ABC Studies Multimedia with College Journalism Students

University of Florida Student Part of Election Night Coverage
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As part of embracing the digital future, ABC has gone back to school with its “ABC News on Campus” program for engaging student journalists in producing content for the Web, its ABC News Now broadband network, and even its broadcast programming.

When we talked with him Monday, University of Florida journalism student Miles Doran was preparing to appear on as a correspondent discussing the news of the youth vote in the election night coverage anchored by Charlie Gibson. “I’ll be introduced as a college correspondent,” Doran said. “We’ll be doing it here at the student union at the University of Florida, where they’re having a big election night bash and watch party.”

That will be a big moment for the college junior, who has already served internships at two Tampa TV stations, as well as one over the summer with Steve Hartman at CBS News in New York, but who notes he is still “not old enough to drink.” The election night feature will be professionally produced, with an ABC camera crew, although other students will have an opportunity to help with some behind-the-scenes duties. His more typical ABC News on Campus contributions have included stories such as one on the “Great Underwear Dash,” a tradition where students strip down to race across campus in their skivvies.

The ABC News on Campus program launched when students returned to school this fall at Arizona State University, Syracuse University, University of Florida, University of North Carolina at Chapel Hill, and the University of Texas at Austin.

“What we hoped to do was bring them in and give them exposure how we put the pieces together,” said  John R. Green, executive producer for special programming and development at ABC. “We get them on a conference call every morning and require that the students pitch stories every day, just like our network bureau chiefs do.” That means some of them get the experience of having their ideas shot down, he said. “It's tough, they have to deliver the goods. It's a little bit more than what an internship is – it’s meant to really be a mentoring thing.”

Part of the idea is to have ABC News professionals mentor the students, while getting back a little of their digital savvy and insight into youth issues, Green said.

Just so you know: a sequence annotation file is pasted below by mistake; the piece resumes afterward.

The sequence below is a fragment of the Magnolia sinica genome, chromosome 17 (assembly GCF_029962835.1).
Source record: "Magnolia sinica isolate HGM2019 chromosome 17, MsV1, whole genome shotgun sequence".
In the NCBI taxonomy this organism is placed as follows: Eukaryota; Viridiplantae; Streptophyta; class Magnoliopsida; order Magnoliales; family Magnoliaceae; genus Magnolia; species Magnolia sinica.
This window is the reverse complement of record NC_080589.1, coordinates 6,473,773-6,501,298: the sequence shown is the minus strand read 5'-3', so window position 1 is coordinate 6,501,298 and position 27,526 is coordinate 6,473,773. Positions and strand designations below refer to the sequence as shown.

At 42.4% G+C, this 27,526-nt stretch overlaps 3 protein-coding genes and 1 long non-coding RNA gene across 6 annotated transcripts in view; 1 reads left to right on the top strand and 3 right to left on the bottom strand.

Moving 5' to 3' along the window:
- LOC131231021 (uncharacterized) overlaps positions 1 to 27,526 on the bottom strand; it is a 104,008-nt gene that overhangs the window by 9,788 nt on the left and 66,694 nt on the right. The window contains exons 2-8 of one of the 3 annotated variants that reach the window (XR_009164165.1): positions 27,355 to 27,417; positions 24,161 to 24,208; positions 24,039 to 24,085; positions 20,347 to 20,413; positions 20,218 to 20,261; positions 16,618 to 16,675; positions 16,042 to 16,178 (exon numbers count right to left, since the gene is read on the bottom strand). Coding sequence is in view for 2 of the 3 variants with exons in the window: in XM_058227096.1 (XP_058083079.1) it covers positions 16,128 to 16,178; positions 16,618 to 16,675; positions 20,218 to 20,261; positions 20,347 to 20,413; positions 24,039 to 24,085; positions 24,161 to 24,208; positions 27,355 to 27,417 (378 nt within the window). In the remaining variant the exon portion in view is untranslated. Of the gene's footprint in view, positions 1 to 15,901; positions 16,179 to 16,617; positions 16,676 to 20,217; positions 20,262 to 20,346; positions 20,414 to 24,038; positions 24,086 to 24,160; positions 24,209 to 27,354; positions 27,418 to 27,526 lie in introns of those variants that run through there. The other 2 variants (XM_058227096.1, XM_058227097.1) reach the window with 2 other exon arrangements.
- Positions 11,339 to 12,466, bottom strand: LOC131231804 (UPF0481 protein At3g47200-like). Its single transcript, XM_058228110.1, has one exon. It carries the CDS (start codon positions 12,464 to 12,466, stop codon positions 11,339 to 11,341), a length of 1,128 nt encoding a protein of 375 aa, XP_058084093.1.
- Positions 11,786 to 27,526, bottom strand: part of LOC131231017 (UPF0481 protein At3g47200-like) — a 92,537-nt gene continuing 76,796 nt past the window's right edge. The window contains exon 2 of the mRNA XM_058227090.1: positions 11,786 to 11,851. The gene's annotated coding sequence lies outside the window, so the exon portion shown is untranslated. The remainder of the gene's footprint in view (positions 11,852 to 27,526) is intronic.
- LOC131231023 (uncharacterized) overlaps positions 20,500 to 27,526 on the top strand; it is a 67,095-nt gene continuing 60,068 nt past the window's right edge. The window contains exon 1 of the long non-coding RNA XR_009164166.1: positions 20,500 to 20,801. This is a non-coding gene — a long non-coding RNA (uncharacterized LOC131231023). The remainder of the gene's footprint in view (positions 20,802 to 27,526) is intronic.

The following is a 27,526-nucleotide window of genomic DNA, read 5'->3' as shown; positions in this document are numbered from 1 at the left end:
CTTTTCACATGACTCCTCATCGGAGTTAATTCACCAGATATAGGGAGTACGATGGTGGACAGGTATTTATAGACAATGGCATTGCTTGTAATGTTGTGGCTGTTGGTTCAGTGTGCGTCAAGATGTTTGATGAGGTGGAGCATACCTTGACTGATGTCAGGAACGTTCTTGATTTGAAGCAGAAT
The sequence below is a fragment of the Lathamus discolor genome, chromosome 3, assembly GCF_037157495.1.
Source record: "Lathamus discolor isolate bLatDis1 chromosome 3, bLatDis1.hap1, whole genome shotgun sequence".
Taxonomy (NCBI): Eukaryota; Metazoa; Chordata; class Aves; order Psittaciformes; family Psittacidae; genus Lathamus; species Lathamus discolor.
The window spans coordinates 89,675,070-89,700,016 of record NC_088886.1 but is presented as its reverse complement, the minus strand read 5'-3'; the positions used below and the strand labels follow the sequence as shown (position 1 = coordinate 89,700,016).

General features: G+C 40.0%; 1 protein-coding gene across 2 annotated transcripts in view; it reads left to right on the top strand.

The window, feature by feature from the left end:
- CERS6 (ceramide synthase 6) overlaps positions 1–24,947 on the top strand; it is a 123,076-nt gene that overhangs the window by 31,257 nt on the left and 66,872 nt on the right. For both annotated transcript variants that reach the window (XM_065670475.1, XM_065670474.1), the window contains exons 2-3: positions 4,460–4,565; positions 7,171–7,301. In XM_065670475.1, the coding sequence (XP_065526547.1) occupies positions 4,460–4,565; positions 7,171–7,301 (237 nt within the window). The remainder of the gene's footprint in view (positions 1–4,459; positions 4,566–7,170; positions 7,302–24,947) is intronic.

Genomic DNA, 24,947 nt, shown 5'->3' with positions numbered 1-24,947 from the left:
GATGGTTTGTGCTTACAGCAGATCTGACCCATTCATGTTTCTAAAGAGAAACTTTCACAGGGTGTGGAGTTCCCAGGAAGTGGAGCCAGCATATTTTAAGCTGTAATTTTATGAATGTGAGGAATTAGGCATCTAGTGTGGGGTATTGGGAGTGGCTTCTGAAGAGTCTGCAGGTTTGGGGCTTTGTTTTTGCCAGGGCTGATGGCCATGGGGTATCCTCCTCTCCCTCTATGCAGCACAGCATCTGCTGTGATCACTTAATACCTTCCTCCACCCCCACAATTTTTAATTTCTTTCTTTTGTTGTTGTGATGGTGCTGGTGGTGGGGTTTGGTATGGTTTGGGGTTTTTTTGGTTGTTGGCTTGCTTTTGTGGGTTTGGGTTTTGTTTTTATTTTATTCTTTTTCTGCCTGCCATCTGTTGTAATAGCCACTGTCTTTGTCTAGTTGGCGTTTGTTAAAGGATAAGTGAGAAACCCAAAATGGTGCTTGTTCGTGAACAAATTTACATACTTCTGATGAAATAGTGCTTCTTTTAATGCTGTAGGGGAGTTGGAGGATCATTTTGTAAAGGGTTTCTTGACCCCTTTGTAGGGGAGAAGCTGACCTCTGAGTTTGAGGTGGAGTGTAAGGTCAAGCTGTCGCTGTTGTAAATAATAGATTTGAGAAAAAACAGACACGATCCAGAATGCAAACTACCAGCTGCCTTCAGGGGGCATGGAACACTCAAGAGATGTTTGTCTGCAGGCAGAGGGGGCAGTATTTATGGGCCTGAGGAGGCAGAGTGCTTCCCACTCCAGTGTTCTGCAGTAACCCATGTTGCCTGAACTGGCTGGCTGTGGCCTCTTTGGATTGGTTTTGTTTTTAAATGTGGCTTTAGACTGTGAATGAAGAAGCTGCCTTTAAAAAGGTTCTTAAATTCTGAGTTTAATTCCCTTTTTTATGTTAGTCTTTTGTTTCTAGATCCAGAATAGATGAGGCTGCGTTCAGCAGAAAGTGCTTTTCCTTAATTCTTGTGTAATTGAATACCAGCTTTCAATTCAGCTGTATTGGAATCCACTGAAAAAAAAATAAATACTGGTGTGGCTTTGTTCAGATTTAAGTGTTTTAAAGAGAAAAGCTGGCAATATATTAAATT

Doran said he has also learned a few digital tricks from his work with the ABC news pros, such as how to upload video from the field using a laptop and a wireless connection. “I’m not sure what they’re learning from us, other than what college students are thinking.”

Student produced TV packages are published to ABCnewsoncampus.com as well as abcnews.com and a weekly roundup of the best contributions are featured on ABC News Now, which is distributed over cable as well as some broadband Internet and mobile phone networks. ABC’s network news shows have also picked ups some, such as a report from University of Texas at Austin student Sara Loeffelholz about a dean’s attempt to ban political signs from being posted in dorm room windows, which aired on the overnight World News Now broadcast.

“I think that’s pretty phenomenal that a 22-year-old student reporter had a program airing on network television,” said Kate Dawson, faculty advisor to the Austin bureau.

Students have also participated by shooting background footage and providing research assistance to ABC reporters, Green said.

As part of its investment in the program, ABC provided each school with new Sony cameras and video editing software from Avid Technology. Green said he noticed that many of the schools were teaching video editing using Apple’s Final Cut Pro and he thought it was important that they also get exposure to the Avid system, which is standard at the network and most of its major affiliates.

Sue Green, a former managing editor of ABC15 in Phoenix who oversees Arizona State University’s ABC News on Campus bureau, said the Walter Cronkite School of Journalism and Mass Communication based there already had a lot of good technology available for the students to work with, so the real value of the program comes from giving the students an opportunity to work with a variety of TV news professionals.

“Different people approach different stories in different ways,” she noted. “They’re not only getting continued mentoring, but as they talk through their scripts with other people at ABC they’re also getting exposure to issues of ethics and how the laws work.”

“The amount money invested in equipment is not extraordinary – it’s really the time,” Dawson said. She has been impressed by how, even in the midst of the pressures of election coverage, ABC producers and editors have taken time out to work with the students. As part of the kickoff for the program, ABC also flew the bureau chiefs and their advisors to New York to visit the Good Morning America set and meet with people like Diane Sawyer and Charlie Gibson. “ABC takes it really seriously,” she said.

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